Tonight at Hillary Clinton’s debut on the
Ricki Lake Christiane Amanpour CNN Townhall, there was a discussion about “mandatory voting” (what is this, China?) and “Automatic Voter registration.”
Election Law Blog notes:
5:55 p.m.: Asked if there should be mandatory voting, Clinton “no,” but argued “there should be automatic registration.”
“When a young person turns 18, that young person should be registered to vote,” she said. “And I deplore the efforts by some to restrict the right to vote.”
Now, I suppose trial lawyers might love the idea of a bigger jury pool — or maybe they won’t. Friend of the blog and former professor of mine Doc Lawrence says:
I actually don’t have a problem with this (although I think automatic registration would not have a very large effect on voter turnout; frankly I think the biggest depressing factors in the US are election fatigue and weekday voting).
Doc’s views are on point, but my concern with automatic voter registration is one of procedure. I think it would probably cause a lot of problems.
Potential candidates for President usually don’t campaign on non-federal issues, so I don’t think we’re assuming wrongly that Hillary is talking about a federal proposal to automatically register voters*. (*= Assuming felons, green card holders, illegal aliens excepted.)
Typically, and with some notable exceptions, election law is left up to the states. But the feds do have the ultimate say.
Oregon has been considering such a measure:
which would allow the state to automatically register any Oregonian when a state agency already has their name, age, address and digital signature
The measure calls for using driver’s license data from the state to automatically register people if they are citizens and meet other criteria for voting. Under the bill, the secretary of state’s office would send a postcard to all new registrants giving them a chance to opt out of registering.
Now, imagine 50 some odd voting jurisdictions forced by the federal government to coordinate sorting this mess out. Yes, they already have to coordinate it, but imagine adding lots of young people who are going to be transient for the near future, and don’t vote in great numbers.
What’s the point? Registering to vote is not hard.
Compounding the problem is that these kids go to college, meet an activist in the dorm/on the street who convinces them to sign a petition and register to vote for whatever cause. Their driver’s license, license plate, state where they pay income taxes all (likely wrongly) might be another state.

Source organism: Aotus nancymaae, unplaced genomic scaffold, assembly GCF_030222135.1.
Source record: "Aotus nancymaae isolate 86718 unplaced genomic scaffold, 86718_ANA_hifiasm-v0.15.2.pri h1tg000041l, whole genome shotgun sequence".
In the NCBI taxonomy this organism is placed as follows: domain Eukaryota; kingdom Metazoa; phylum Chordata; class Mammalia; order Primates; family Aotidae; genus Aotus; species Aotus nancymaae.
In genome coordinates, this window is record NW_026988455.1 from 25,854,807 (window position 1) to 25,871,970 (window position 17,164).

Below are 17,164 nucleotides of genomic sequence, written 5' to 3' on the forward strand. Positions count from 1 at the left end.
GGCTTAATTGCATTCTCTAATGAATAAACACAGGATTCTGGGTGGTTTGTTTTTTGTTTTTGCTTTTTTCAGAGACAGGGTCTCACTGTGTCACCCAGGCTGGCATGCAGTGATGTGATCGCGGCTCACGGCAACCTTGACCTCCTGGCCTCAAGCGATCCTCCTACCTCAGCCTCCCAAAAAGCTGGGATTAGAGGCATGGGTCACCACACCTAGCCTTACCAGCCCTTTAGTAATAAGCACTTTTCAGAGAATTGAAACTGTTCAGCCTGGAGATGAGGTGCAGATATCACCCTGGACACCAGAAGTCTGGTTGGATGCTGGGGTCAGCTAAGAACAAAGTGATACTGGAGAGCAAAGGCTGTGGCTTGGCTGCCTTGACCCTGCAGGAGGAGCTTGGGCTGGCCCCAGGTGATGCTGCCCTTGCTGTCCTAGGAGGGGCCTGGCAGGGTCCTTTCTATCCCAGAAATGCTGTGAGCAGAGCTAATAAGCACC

But now they think they’re registered to vote in another state despite all of that. And come fall, assuming they don’t lose interest, they plan to vote there.
Or maybe when they’re back home they plan to vote back home. Surprise!
With Oregon, somebody decides to change their driver’s license while attending college in Oregon to get in-state tuition. But, they still (wrongly) consider themselves residents of the state where their parents live, and still pay taxes and vote there.
Dumb as it seems, these things happen — and my friends who think I am a residency Nazi are also the same ones trying to convince me that keeping their out of state whatever isn’t some sort of fraud. (The DC/MD/VA area is pretty harsh on failing to become a resident.)
And these are adults we’re talking about — not 22 year olds.
Residency, we’re told, is all about intent — and people love cheating for whatever reason. Whether it’s taxes, making their vote “count more”, or their silly customized license plates they’ve had.
If Oregon, a state with just under 4 million residents expects an automatic voter ID law would result in 500,000 new voters, you can imagine the complications that would cause across the country in keeping the system safe and fair.
My opinion is that the complications of the real world get in the way when it comes to a national automatic voting system, and on top of that, it’s pretty much an unfunded mandate.
Enjoy jury duty!